“And so we found the name ‘Leningrad Cowboys,’ which history has shown to be a very practical name because everybody asks, ‘Why this name, Leningrad Cowboys?’ It’s illogical, it’s surrealistic, or something like that. Many people around the world, they don’t understand why we are called Leningrad Cowboys. So that’s how it’s started.”

Arguably, the band’s name might have something to do with Finnish vodka tourism; Leningrad was the closest Soviet city, and drinks were fabulously cheap compared to Finland.

“I don’t know about that story but I know there were hundreds of thousands Finns who went to Leningrad to buy vodka,” said Sumen.

“Leningrad was a very famous place for the Finns to go to, since the ‘60s when the Finnish people started to travel a lot. And the price of alcohol [in Finland] has always been very high, but in the Soviet Union it cost next to nothing to us, it was like water. That’s why all the working people who didn’t have much money went to Leningrad and bought lots of vodka and also drank lots of vodka there.”

For several years the Leningrad Cowboys and the Sleepy Sleepers co-existed, performing as two separate bands at the Rock Summer in Tallinn in 1988, before Estonia regained independence.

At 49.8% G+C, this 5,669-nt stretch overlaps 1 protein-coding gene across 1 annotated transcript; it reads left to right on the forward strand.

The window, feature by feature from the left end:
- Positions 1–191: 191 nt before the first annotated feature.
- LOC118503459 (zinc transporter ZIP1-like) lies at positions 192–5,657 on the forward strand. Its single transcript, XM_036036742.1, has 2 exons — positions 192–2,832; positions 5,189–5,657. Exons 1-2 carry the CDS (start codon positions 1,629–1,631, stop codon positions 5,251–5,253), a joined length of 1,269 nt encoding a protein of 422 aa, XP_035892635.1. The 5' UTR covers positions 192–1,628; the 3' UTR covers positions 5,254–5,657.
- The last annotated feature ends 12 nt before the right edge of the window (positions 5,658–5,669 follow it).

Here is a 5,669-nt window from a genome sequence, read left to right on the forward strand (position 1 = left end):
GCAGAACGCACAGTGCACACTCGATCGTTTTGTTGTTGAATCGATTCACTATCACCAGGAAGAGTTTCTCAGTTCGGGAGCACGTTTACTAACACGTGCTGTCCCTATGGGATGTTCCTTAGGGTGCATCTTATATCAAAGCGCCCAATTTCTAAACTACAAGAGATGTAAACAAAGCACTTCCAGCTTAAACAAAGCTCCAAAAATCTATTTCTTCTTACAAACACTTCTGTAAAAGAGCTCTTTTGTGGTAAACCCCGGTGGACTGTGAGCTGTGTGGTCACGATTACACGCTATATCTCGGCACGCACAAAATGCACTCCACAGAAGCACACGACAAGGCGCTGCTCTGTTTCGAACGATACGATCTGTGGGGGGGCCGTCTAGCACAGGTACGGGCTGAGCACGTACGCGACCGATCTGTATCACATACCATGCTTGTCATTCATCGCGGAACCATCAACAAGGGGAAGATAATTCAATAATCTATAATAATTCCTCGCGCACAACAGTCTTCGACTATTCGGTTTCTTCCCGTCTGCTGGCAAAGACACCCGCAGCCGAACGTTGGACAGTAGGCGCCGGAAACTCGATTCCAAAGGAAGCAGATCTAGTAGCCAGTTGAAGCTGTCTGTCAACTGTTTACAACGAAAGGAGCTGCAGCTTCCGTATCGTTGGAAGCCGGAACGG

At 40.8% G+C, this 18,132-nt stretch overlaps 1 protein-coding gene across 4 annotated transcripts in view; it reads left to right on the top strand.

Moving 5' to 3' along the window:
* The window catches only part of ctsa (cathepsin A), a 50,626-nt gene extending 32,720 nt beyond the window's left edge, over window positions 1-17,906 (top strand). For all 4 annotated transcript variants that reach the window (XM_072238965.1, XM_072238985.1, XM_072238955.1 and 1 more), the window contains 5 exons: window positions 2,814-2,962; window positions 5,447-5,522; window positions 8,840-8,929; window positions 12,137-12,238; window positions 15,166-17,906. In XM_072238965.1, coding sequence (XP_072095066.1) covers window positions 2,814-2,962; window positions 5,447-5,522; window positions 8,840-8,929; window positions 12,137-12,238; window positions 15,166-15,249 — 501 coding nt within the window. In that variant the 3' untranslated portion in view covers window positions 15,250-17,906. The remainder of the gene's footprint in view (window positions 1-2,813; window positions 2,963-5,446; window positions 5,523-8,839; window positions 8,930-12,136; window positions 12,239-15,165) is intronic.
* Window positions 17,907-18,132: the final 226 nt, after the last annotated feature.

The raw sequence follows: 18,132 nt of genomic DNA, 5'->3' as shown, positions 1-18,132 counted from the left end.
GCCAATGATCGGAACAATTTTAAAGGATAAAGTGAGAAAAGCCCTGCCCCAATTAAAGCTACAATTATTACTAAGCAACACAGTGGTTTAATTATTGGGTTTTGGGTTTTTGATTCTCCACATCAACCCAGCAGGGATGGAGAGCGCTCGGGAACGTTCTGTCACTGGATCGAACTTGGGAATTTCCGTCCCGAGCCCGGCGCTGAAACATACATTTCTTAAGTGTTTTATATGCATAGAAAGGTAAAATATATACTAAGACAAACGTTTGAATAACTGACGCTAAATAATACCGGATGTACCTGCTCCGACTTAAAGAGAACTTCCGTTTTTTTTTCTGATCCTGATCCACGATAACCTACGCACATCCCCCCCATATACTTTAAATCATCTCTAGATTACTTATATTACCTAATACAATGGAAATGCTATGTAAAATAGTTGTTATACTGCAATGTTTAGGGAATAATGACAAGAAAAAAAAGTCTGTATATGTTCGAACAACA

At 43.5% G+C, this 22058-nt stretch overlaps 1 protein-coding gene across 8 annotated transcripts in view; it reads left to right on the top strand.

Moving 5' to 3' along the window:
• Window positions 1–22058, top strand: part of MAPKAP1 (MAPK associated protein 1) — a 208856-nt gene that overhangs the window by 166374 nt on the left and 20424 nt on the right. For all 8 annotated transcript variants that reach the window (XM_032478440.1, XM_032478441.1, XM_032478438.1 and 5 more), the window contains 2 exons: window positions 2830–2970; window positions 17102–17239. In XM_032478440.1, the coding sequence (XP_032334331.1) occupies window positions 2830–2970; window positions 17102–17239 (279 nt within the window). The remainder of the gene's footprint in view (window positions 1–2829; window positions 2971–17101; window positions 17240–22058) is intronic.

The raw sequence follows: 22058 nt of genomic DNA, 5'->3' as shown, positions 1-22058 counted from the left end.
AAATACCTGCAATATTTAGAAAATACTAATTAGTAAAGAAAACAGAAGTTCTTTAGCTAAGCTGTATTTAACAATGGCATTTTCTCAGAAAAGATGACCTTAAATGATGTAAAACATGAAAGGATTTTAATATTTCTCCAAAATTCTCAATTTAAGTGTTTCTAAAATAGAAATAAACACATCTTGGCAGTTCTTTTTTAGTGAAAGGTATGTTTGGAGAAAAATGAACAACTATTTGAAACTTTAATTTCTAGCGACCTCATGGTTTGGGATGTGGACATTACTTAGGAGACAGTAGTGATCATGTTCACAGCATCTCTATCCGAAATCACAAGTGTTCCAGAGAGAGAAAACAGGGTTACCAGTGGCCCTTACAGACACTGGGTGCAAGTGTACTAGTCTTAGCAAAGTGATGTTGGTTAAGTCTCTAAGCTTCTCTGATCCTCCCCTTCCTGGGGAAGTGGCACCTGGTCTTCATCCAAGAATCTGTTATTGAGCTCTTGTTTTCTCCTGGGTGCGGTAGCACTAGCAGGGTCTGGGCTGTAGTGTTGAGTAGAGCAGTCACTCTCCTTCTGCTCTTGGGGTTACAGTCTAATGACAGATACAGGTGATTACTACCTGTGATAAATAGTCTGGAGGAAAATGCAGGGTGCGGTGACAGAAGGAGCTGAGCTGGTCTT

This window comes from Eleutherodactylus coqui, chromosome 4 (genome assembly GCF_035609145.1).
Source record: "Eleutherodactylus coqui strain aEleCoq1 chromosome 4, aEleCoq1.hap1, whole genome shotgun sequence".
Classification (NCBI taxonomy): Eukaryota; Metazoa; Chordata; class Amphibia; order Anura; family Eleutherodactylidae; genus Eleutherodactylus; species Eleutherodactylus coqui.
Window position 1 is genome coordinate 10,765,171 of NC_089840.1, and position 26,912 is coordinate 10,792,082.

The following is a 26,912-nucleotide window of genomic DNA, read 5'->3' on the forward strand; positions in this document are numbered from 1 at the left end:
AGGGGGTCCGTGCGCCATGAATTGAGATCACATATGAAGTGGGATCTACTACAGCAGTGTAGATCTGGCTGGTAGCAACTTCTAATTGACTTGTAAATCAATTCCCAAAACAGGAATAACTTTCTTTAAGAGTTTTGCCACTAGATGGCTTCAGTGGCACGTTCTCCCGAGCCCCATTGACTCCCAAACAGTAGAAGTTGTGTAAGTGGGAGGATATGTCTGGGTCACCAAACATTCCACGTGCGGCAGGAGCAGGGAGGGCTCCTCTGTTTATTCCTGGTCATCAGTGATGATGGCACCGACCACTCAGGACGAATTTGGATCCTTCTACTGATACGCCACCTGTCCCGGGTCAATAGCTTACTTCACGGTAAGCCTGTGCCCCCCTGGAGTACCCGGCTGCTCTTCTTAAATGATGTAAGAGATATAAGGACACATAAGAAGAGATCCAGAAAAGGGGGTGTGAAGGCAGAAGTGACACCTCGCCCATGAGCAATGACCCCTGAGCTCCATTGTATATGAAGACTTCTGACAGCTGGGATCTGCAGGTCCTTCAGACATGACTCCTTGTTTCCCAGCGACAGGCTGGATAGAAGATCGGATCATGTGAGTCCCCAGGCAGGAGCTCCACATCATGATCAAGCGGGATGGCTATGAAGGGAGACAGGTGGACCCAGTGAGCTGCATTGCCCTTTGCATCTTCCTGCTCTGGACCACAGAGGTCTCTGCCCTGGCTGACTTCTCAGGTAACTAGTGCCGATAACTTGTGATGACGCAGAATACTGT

Headlined by P.I.L., the band led by John Lydon (formerly the Sex Pistols’ Johnny Rotten), it was the Soviet Union’s first international rock festival attended by 100,000 to 150,000 fans, and a highlight for the Cowboys which had played live only once before that. The Leningrad Cowboys became a full-time band in the early 1991, since the Sleepy Sleepers were put on hold in 1990, according to Sumen.

The band’s members have been collaborating with film-maker Kaurismaki long before the Leningrad Cowboys formed, according to Sumen.

“Aki is actually is an old friend of the band’s members from the beginning of the 1980s, probably in 1982, so many of us had been working with Aki’s films doing scripts or acting or doing music, even before the Cowboys films,” he said.

“And Finland is just a small country, so everybody who’s in the business knows each other, so that’s how we could make the film and that’s how Aki decided to make a film about the band. So we co-operated somehow for at least six years [before the Leningrad Cowboys.]”

Kaurismaki’s 1989 rock-and-roll road movie “The Leningrad Cowboys Go America” was an international breakthrough both for the band and the director.

In the spoof film, the Leningrad Cowboys actually act as a Russian band from a Siberian village who come to conquer the U.S. followed by a village idiot called Igor who wants to join the band, but, eventually, make it big in Mexico.

“It’s been released maybe in 50 or 60 countries. The band is quite known as a cult band all around the world. Not super popular, but as a cult band. It first became popular among the students, because they were the first audience who went to the cinema and saw the band. But then we got a bigger audience.”